Are retained reflexes holding your child back?

by admin / 01 November 2015 / No Comments

Are retained reflexes holding your child back? Could neuro-developmental therapy help? Jo Rodhouse explains more;

Q. Who are the families you help?
“Nowadays more and more children are being labelled with autistic spectrum disorders (ASDs), attention deficit hyperactivity disorder (ADD and ADHD), dyslexia, dyspraxia, sensory processing disorders etc. Meanwhile, many children struggle with non-specific difficulties such as classroom learning, movement control, social interaction, concentration and emotional maturity. Many of these ‘labels’ have a medical reference, which some people find helpful, however the terms merely describe a set of symptoms. In my work there is very often a simple explanation for these difficulties and that is the presence of ‘retained reflexes’. I help both adults and children.”

Q. What are retained reflexes and why do they have such an impact?
“In the womb and early stages of life, we are equipped with a number of reflexes that not only aid the birthing process, but also serve to ensure the survival and safety of the newborn into early infancy, for example, grasping and sucking. As the newborn develops, the brain begins to mature and take control, so these early reflexes are no longer needed and must inhibit. This is an essential stage of normal development. If, however, these reflexes fail to inhibit they can have a huge impact on appropriate function and therefore a child may display immature patterns of behaviour – lacking appropriate emotional, social and behavioural responses, difficulty in classroom learning and physical balance and co-ordination issues, and explains why a seemingly intelligent child struggles to learn and thrive as others do.”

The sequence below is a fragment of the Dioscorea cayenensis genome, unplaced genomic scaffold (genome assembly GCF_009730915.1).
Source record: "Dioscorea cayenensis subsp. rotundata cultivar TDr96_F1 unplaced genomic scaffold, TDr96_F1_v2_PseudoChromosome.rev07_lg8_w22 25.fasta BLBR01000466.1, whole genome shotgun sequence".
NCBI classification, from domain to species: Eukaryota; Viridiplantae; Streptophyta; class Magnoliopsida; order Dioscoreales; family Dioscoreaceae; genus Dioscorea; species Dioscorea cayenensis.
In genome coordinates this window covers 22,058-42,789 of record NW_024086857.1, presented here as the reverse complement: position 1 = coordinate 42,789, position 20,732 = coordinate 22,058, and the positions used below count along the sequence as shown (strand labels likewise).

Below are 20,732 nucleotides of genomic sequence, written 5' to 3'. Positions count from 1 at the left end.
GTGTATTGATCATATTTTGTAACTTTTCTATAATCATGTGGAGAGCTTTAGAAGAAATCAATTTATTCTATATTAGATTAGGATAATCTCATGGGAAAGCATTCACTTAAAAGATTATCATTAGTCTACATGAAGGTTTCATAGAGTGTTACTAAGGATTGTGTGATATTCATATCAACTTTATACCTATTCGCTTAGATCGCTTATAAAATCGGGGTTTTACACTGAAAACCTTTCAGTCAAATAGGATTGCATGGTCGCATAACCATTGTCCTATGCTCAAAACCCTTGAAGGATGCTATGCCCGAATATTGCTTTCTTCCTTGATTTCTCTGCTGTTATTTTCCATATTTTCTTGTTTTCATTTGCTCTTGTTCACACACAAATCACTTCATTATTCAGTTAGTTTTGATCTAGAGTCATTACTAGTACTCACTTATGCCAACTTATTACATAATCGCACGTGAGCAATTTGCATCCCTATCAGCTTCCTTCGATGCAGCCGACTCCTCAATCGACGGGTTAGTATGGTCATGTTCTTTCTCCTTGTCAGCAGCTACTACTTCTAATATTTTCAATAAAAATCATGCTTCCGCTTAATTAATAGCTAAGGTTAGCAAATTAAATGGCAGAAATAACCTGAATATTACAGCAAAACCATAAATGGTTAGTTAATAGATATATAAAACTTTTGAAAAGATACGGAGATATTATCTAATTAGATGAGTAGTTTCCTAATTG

Q. What signs of retained reflexes would I have seen as a parent?
“It’s often evident at the early key stages of development when the child has deviated from norm. We often see difficult or delayed birthing, feeding or latching issues, failure to crawl, delayed teething or speech, being easily startled, unusual sleep patterns, fussy eating, thumb-suckers, toe-walkers, late in becoming ‘dry’ or bedwetting. The most common feedback we get from parents is ‘I could always tell something wasn’t quite right’ – after all there is no better expert than a parent.”

Q. What is the treatment?
“I offer a non-intrusive, drug-free Neural Stimulation Programmes designed to stimulate and then inhibit the reflexes that are hindering development. During the initial one-hour consultation, we take a case history and use standard neurological tests to look for evidence of retained reflexes and assess the function of the central nervous system. If there is sufficient evidence that the reflexes have been retained, then we put in place a programme of either skin stimulation techniques or movement exercises. These are performed at home, normally twice daily and should take no longer than five minutes. We then review progress and update the programme on a six-weekly basis. Change is often evident almost immediately.”

Q. Why have I never heard about this before?
“I discovered NDT from personal experience after my five-year-old daughter was ‘diagnosed’ as dyslexic. She was really struggling to keep up at school and began to experience severe anxiety and upset tummies. The impact on our family was pretty devastating. At the time I was a practising homeopath, so began to explore our options. I came across NDT having been recommended by a cranial osteopath. The results were dramatic, immediate and life-changing…”

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